Op-Ed: Technology at the front, nothing at the back?

We are increasingly seeing technology playing an important role in our day to day lives – and this is no exception when it comes to hotels.

The increased connectivity of our world today demands that hotels provide the ability for guests to use multiple devices at high speed in their room. The guests increased desire for a home away from home, or an experience that they can tailor to their own needs means that things like the ability to stream their own entertainment, or personalise the ambience of their room.

However, are we being too short sighted when it comes to which areas of the hotel we are spending our time and money on technology wise? Are we too obsessed with the guest-facing side of the business, thinking that giving them all things bright and shiny is the only thing that is needed to give the guest a better experience and for the hotel to perform better?

What about the back of house areas? These areas are the most critical when it comes to delivering the quality of product that the guests expect, and that the hotel expects of themselves. They are also an important aspect of the hotel performance, especially at times like this where managing costs like wages is increasingly vital. Yet we are still seeing these areas using either outdated technology, or no technology at all.

When I started working in hotels in 2000, housekeepers were given their list of rooms on a piece of paper with rooms highlighted a certain colour to indicated what clean would be done. Guest requests were written down, often passed over to someone else on a post-it note. Preventative maintenance programs were written on to whiteboards. When we had large groups or big events, bags were stored in multiple rooms with the details often scribbled down somewhere.

Fast forward to 2020 – and as I travel more frequently for work I am seeing that the majority of hotels are still using this same methodology. In some cases, its because hotels are unaware of the various technology that is available to assist in these areas. In other cases, its because the attitudes towards spending on technology is still rather reserved.

Now just imagine – being able to get a live update of when a room status changes, when a guest extends or checks out early, or supervisors being able to know when a room is ready to inspect the moment it had been cleaned. Imagine being able to know exactly how long the room took to clean and what the quality of the clean was. Perhaps, you want to be able to know exactly when a guest request came in, who is actioning it and how its progressing? Want to find that guest’s bags without having to visit all 5 rooms that are being used for storage? Or maybe you’re wanting to be able to track how your preventative maintenance is going.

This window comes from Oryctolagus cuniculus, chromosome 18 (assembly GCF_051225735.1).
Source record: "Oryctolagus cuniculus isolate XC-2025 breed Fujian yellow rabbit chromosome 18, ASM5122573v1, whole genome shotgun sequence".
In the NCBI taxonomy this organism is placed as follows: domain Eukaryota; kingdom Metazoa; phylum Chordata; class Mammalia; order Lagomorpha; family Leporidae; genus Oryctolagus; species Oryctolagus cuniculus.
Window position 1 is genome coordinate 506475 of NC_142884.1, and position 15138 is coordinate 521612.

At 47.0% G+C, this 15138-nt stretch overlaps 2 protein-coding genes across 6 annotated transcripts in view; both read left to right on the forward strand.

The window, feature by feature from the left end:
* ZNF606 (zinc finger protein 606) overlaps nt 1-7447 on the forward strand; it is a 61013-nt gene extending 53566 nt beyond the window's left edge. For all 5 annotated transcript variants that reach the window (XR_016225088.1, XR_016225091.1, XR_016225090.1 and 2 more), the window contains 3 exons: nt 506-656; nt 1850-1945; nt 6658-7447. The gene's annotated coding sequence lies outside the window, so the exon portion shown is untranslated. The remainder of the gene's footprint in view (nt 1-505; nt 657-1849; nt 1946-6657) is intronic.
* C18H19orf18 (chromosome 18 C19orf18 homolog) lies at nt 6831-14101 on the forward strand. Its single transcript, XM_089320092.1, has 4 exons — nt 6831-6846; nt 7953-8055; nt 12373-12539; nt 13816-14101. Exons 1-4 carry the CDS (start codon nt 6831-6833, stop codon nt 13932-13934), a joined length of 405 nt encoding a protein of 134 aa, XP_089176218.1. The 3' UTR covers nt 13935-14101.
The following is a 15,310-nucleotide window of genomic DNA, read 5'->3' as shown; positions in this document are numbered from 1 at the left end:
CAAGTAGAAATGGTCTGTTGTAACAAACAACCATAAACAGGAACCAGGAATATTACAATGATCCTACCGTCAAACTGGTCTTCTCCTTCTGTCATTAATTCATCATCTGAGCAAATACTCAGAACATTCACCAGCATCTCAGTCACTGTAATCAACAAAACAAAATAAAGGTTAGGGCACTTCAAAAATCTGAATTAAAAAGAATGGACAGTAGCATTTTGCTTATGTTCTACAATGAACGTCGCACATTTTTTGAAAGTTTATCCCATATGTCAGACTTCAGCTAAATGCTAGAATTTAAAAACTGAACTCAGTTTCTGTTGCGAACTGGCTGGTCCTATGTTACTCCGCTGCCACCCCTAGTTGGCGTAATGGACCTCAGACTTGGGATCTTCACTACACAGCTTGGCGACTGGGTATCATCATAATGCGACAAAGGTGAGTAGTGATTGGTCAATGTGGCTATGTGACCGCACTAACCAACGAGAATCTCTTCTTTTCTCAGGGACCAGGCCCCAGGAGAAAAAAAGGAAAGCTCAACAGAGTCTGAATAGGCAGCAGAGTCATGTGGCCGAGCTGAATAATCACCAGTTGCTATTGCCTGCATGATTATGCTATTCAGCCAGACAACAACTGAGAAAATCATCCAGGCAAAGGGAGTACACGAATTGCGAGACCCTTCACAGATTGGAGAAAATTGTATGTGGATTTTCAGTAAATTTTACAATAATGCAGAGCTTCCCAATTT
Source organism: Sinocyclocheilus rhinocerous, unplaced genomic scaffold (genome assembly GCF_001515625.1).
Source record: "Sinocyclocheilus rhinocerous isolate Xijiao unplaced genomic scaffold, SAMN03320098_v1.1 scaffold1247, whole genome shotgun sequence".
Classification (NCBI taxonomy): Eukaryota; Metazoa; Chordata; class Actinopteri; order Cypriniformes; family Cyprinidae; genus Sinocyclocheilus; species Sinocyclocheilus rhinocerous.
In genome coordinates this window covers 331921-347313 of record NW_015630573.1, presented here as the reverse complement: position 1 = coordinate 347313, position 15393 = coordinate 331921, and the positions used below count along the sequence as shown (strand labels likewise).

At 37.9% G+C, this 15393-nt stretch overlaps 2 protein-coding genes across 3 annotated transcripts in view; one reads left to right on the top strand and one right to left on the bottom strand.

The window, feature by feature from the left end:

The great news is that there is technology and programs already out there and readily available that can do this for hotels. An old boss of mine once said that has resonated with me since – we need to manage hotels ‘a la minute’, and with so many moving parts this can prove quite challenging. However these programs allow staff all the way from management to the room attendants to know exactly what is happening in the hotel right at that moment of time, which is of vital importance.

One of the other great challenges that these programs can address is the collection of data, and the ability to produce factual reports on areas that have historically been based purely on anecdotal evidence. Where as before there would be rough estimates on how long each room would take to be cleaned, the information from the technology is now collected and can be tabulated and reported however the hotel needs it. It also eliminates the need to go trawling back through overflowing filing cabinets to find out the frequency and cost of previous repairs – its now all collated together and much more easily accessible.

And let’s not forget those mad-house like times when you have large groups, or a big crowd for an event that stay at the hotel, all leaving their bags after not being able to check in early or heading on a tour before leaving. These days with the use of apps, barcodes and QR code, the simple luggage tag can be a valuable way to be able to record exactly where an item is and how it has moved around the hotel from store room to guest room.

There are many things in hotels that have not changed over the years. The expectations of guests and their desire for a memorable experience is one that will stand until the end of time. However, how hotels are able to deliver these experiences is changing, and its important that hotels move with the times and arm themselves with the tools of today in order to deliver this. It is now up to the hotels to join the technological revolution, to look for substance over style and incorporate the new technology that allows better and more efficient service.

Kristin Carville

Kristin Carville is the Director of Sales & Channels – Australia, New Zealand and Pacific Islands for FCS Computer Systems. Founded in 1982 and trusted by more than 2000 hotels in 32 countries, FCS is the leading technology solutions provider of the hospitality industry.

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